noun, plural dy·na·mo·gen·e·ses [dahy-nuh-moh-jen-uh-seez] /ˌdaɪ nə moʊˈdʒɛn əˌsiz/. Psychology.

the correlation of changes in response with changes in sensory activity.

Origin of dynamogenesis

Related formsdy·na·mo·gen·ic, dy·na·mog·e·nous [dahy-nuh-moj-uh-nuh s] /ˌdaɪ nəˈmɒdʒ ə nəs/, adjectivedy·na·mog·e·nous·ly, adverb
Dictionary.com Unabridged Based on the Random House Unabridged Dictionary, © Random House, Inc. 2019

Examples from the Web for dynamogenic

Historical Examples of dynamogenic

  • It gets larger, for example, in cases of dynamogenic excitation.

  • In a word, the "dynamogenic function" of which Loria speaks (infra pp. 159 and 160), attaches not to poverty but to slavery.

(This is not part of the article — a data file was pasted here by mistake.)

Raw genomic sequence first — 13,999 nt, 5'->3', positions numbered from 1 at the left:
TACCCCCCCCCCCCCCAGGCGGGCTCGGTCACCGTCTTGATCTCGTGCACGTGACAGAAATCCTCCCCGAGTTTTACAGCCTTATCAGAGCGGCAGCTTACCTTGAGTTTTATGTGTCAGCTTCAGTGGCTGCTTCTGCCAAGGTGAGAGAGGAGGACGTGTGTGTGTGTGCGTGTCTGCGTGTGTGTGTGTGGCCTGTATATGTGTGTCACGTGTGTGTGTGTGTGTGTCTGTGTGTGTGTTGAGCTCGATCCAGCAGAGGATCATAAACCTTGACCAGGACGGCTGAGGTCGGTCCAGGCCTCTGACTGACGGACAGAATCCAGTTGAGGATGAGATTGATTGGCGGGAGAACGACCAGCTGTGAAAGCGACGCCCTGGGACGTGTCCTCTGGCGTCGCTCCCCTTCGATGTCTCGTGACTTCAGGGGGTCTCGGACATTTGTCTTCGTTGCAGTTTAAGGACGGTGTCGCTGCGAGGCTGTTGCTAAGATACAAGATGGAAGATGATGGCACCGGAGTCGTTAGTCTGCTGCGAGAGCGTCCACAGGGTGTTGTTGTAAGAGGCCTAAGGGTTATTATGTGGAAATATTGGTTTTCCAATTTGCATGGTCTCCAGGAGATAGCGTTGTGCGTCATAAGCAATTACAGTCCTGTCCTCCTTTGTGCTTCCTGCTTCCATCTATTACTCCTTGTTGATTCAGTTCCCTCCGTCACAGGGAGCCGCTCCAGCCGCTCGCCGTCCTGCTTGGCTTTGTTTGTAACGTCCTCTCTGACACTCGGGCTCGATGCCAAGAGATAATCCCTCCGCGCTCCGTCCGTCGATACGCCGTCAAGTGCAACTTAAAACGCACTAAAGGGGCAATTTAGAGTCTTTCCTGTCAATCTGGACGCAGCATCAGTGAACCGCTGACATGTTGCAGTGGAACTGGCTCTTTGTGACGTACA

Karl Marx

    Achille Loria

  • We are now to notice the dynamogenic value of the strong emotions aroused by catastrophe.

dynamogenic in Medicine




The generation of power, force, or energy, especially muscular or nervous energy.
The American Heritage® Stedman's Medical Dictionary Copyright © 2002, 2001, 1995 by Houghton Mifflin Company. Published by Houghton Mifflin Company.